Fairlady Roadster article | The Z Club of Great Britain

Fairlady Roadster article

Discussion in 'General discussion' started by toopy, Nov 8, 2017.

  1. toopy

    Z Club Member

    Found this article, courtesy of Classic Motor Monthly

    Can anyone confirm the authenticity of the Nissan president supposedly seeing the broadway show, my fair lady and naming the car thus?


    Attached Files:

  2. SeanDezart

    SeanDezart Official Trader

    No but read it everywhere....seems just too much of a coincidence but who knows ! At least they didn't say an MGB copy !

    But could you please send me their email address as I have a little story of track experience inside one.
  3. jonbills

    Z Club Member

  4. SeanDezart

    SeanDezart Official Trader

    I'm with you there John - another case of the USA managed Nissan rather than the other way around !
  5. Albrecht

    Albrecht Active Forum User

    The story regarding Katsuji KAWAMATA's naming of a car is correct, but the car in question was the SPL212, whilst the article says it was the SPL213. Their article in fact appears to be about the later series 310 and 311 models...

    The true meaning of the 'Fair Lady' moniker which seems to go over most heads - and this goes for the musical production as well as GB Shaw's Pygmalion on which it was based - is that it is a corruption of "Mayfair Lady". Professor of Phonetics Dr. Henry Higgins was challenged to pass off cockney street urchin Eliza Doolittle as a society lady, and her mangling of the English language is the whole point.

    When Eliza decried that she wanted the be a 'Mayfair Lady', it came out sounding like "My Fair Lady".

    A little sports car from humble origins, aiming to punch above its weight and pass for something relatively exotic? I'd say 'Fair Lady' was quite a clever name with a hidden subtext that few actually *get*...
  6. SeanDezart

    SeanDezart Official Trader

    Thanks Alan - I shall go to bed less ignorant this evening and yes subtle choice for their sports car but not sure that the SP212 had much of a punch at any weight.
  7. toopy

    Z Club Member

    They appear to have several but, postmaster@classicmotor.co.uk is the one showing on the page where the article is printed

    or you could try letters@classicmotor.co.uk

  8. Albrecht

    Albrecht Active Forum User

    You're judging it against what, exactly?

    At less than 15 years after Japan had been totally devastated (much more so than Germany, for example) I think it was an extraordinary statement of ambition and intent and an indication of what was to come.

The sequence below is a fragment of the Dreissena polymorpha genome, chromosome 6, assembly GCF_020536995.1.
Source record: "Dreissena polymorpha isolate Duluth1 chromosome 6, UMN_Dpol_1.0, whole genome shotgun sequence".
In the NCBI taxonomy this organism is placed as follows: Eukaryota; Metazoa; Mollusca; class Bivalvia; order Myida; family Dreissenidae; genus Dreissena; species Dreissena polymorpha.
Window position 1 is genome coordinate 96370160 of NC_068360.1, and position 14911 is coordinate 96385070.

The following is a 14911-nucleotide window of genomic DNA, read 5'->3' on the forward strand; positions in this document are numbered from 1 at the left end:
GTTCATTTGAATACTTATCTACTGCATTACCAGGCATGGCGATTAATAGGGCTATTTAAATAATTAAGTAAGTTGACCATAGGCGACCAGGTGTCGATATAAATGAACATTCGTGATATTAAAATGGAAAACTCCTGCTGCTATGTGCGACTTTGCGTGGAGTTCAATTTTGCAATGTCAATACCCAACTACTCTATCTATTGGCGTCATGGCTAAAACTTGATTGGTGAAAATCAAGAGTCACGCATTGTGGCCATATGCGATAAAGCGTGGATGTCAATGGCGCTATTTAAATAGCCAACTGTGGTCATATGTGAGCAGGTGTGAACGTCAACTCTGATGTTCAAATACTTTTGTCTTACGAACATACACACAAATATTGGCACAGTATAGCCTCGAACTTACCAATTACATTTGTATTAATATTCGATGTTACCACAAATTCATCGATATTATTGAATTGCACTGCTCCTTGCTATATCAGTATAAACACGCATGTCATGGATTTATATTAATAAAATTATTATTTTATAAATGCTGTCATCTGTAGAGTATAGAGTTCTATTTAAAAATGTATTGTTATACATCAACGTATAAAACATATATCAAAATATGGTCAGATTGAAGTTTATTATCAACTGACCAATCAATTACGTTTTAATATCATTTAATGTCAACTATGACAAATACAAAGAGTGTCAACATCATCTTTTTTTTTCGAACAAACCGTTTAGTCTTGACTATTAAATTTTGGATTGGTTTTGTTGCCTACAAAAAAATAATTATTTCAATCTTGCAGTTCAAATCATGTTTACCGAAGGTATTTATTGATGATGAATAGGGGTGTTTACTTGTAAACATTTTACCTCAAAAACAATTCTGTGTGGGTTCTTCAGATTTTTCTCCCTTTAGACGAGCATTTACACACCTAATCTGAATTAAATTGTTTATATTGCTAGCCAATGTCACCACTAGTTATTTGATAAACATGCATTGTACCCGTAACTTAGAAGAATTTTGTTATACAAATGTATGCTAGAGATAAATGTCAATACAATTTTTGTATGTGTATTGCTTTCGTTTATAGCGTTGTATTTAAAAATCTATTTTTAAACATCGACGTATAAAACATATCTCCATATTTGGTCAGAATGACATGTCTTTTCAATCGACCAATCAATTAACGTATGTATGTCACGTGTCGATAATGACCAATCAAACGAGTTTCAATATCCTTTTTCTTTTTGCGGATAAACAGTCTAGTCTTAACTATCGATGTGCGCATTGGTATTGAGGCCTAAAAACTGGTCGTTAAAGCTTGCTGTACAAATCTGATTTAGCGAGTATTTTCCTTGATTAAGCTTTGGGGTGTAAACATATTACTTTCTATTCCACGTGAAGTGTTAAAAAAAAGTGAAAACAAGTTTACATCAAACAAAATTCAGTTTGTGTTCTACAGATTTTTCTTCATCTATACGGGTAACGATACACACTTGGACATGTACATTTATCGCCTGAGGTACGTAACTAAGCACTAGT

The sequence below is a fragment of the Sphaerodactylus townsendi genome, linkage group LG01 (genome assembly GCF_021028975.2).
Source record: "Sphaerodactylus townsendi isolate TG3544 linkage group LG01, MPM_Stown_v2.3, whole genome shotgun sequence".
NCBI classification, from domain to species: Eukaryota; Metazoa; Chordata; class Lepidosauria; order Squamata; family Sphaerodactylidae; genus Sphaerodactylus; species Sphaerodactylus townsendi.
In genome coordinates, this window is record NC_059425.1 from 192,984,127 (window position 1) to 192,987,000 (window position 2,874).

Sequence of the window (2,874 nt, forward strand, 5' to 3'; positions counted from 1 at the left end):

9. SeanDezart

    SeanDezart Official Trader

    Whaoh...you judged it first :

    key words "above it's weight" ! So what were you comparing it too ? There was nothing in the JDM so you're talking foreign makes...MGA, MG Midget ? But be careful, you stated ABOVE it's weight which I can accept for the SPL and SRL311s but at less than 300x produced (+500 with the SPL213 ?), this was a loss-leader surely, to prove to the JDM and elsewhere that Nissan was big enough to make 'luxury items, non-practical cars' and for that, I give them enormous respect especially only several years since they were constructing imported Austin kits.

    Yes, it was an ambitous step forward but a modest one with the SP212. The big step came with the SP310, a year before the MGB roadster.:thumbs:

    Humble origins ?

    'Nissan' was the first automobile manufacturer, made Japan's first car and grew to be the biggest JDM automobile manufacturer at the time of the Fairladys' 'coming out'.

    If you mean orginated from the Gorham, Dat or Lila then yes, agreed but then Jaguars too came from humble sidecar bodies but only 10 years after our favouraite marque.
  10. Albrecht

    Albrecht Active Forum User

    No. Key words were "aiming to". As I mentioned, it was a statement of intent, of ambition. A starting point. This is why the 'Fair Lady' moniker is so apt.

    I don't think anybody at Nissan actually expected it to shake the foundations of the 'sports' car scene, but - for example - at the same time here in Europe, and particularly the UK, we were still putting aftermarket plastic bodies on Austin 7 and Ford Pop chassis and mechanicals and calling them 'sports cars'. That's pretty much exactly what Nissan did with the plastic-bodied SP210, which is where the Fairlady story really starts. It was Nissan - and Japan too if you like - encouraging and inspiring itself. "Come on, we can do this...".

    "Humble origins" refers to its chassis and running gear.
  11. SeanDezart

    SeanDezart Official Trader

    Fair point and it was an exciting time for them, an opening up of the roads you once told me, incomes increasing - sign of a certain affluence able to aford luxury cars.
  12. SeanDezart

    SeanDezart Official Trader

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